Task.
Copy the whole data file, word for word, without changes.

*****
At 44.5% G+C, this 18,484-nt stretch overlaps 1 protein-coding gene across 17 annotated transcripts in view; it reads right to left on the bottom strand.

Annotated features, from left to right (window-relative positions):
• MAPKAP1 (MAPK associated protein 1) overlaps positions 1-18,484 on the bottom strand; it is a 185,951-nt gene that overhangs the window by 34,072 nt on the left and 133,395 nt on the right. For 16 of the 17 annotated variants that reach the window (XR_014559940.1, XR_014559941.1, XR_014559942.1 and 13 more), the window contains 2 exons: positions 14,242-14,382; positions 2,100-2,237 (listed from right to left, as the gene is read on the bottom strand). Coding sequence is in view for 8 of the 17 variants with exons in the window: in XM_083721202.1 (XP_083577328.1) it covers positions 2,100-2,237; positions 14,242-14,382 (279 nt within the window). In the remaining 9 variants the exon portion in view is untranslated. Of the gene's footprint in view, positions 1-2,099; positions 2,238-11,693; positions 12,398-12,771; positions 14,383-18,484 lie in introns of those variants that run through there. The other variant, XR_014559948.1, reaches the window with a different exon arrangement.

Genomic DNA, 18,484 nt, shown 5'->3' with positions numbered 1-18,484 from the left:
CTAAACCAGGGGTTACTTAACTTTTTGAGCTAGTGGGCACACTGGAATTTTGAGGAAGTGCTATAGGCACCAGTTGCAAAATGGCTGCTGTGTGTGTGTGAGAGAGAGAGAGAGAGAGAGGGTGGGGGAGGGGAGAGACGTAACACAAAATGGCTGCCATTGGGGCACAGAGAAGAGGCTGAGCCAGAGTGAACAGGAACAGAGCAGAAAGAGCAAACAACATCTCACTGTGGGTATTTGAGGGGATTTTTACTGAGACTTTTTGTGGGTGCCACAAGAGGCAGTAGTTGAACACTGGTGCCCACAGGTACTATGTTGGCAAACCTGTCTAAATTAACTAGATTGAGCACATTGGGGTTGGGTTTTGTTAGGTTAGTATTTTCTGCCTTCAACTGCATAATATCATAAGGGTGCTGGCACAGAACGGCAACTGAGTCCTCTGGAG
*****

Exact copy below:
At 44.5% G+C, this 18,484-nt stretch overlaps 1 protein-coding gene across 17 annotated transcripts in view; it reads right to left on the bottom strand.

Annotated features, from left to right (window-relative positions):
• MAPKAP1 (MAPK associated protein 1) overlaps positions 1-18,484 on the bottom strand; it is a 185,951-nt gene that overhangs the window by 34,072 nt on the left and 133,395 nt on the right. For 16 of the 17 annotated variants that reach the window (XR_014559940.1, XR_014559941.1, XR_014559942.1 and 13 more), the window contains 2 exons: positions 14,242-14,382; positions 2,100-2,237 (listed from right to left, as the gene is read on the bottom strand). Coding sequence is in view for 8 of the 17 variants with exons in the window: in XM_083721202.1 (XP_083577328.1) it covers positions 2,100-2,237; positions 14,242-14,382 (279 nt within the window). In the remaining 9 variants the exon portion in view is untranslated. Of the gene's footprint in view, positions 1-2,099; positions 2,238-11,693; positions 12,398-12,771; positions 14,383-18,484 lie in introns of those variants that run through there. The other variant, XR_014559948.1, reaches the window with a different exon arrangement.

Genomic DNA, 18,484 nt, shown 5'->3' with positions numbered 1-18,484 from the left:
CTAAACCAGGGGTTACTTAACTTTTTGAGCTAGTGGGCACACTGGAATTTTGAGGAAGTGCTATAGGCACCAGTTGCAAAATGGCTGCTGTGTGTGTGTGAGAGAGAGAGAGAGAGAGAGGGTGGGGGAGGGGAGAGACGTAACACAAAATGGCTGCCATTGGGGCACAGAGAAGAGGCTGAGCCAGAGTGAACAGGAACAGAGCAGAAAGAGCAAACAACATCTCACTGTGGGTATTTGAGGGGATTTTTACTGAGACTTTTTGTGGGTGCCACAAGAGGCAGTAGTTGAACACTGGTGCCCACAGGTACTATGTTGGCAAACCTGTCTAAATTAACTAGATTGAGCACATTGGGGTTGGGTTTTGTTAGGTTAGTATTTTCTGCCTTCAACTGCATAATATCATAAGGGTGCTGGCACAGAACGGCAACTGAGTCCTCTGGAG